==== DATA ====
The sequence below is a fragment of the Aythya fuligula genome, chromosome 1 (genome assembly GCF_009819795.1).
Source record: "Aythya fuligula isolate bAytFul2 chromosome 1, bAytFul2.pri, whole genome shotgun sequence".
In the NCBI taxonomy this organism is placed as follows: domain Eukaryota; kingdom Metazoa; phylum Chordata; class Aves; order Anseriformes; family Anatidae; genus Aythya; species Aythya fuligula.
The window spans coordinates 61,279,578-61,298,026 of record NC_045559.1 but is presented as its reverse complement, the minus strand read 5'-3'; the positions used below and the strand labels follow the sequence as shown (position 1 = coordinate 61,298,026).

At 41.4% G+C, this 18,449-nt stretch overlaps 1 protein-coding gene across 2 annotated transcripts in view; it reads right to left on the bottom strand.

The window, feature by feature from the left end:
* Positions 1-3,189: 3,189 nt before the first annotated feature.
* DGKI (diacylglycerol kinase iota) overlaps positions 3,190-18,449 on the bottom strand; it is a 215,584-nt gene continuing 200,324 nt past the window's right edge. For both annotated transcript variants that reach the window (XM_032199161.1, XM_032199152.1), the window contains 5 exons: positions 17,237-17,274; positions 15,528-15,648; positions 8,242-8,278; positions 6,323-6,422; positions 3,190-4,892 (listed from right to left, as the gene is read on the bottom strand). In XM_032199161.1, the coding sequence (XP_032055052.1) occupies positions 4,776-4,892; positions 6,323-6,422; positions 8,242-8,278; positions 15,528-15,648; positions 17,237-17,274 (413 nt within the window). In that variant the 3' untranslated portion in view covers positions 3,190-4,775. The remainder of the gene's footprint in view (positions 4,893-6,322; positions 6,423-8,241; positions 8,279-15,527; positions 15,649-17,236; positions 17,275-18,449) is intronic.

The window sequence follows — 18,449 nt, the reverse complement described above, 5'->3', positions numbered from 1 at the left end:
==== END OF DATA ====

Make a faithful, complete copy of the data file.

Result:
The sequence below is a fragment of the Aythya fuligula genome, chromosome 1 (genome assembly GCF_009819795.1).
Source record: "Aythya fuligula isolate bAytFul2 chromosome 1, bAytFul2.pri, whole genome shotgun sequence".
In the NCBI taxonomy this organism is placed as follows: domain Eukaryota; kingdom Metazoa; phylum Chordata; class Aves; order Anseriformes; family Anatidae; genus Aythya; species Aythya fuligula.
The window spans coordinates 61,279,578-61,298,026 of record NC_045559.1 but is presented as its reverse complement, the minus strand read 5'-3'; the positions used below and the strand labels follow the sequence as shown (position 1 = coordinate 61,298,026).

At 41.4% G+C, this 18,449-nt stretch overlaps 1 protein-coding gene across 2 annotated transcripts in view; it reads right to left on the bottom strand.

The window, feature by feature from the left end:
* Positions 1-3,189: 3,189 nt before the first annotated feature.
* DGKI (diacylglycerol kinase iota) overlaps positions 3,190-18,449 on the bottom strand; it is a 215,584-nt gene continuing 200,324 nt past the window's right edge. For both annotated transcript variants that reach the window (XM_032199161.1, XM_032199152.1), the window contains 5 exons: positions 17,237-17,274; positions 15,528-15,648; positions 8,242-8,278; positions 6,323-6,422; positions 3,190-4,892 (listed from right to left, as the gene is read on the bottom strand). In XM_032199161.1, the coding sequence (XP_032055052.1) occupies positions 4,776-4,892; positions 6,323-6,422; positions 8,242-8,278; positions 15,528-15,648; positions 17,237-17,274 (413 nt within the window). In that variant the 3' untranslated portion in view covers positions 3,190-4,775. The remainder of the gene's footprint in view (positions 4,893-6,322; positions 6,423-8,241; positions 8,279-15,527; positions 15,649-17,236; positions 17,275-18,449) is intronic.

The window sequence follows — 18,449 nt, the reverse complement described above, 5'->3', positions numbered from 1 at the left end: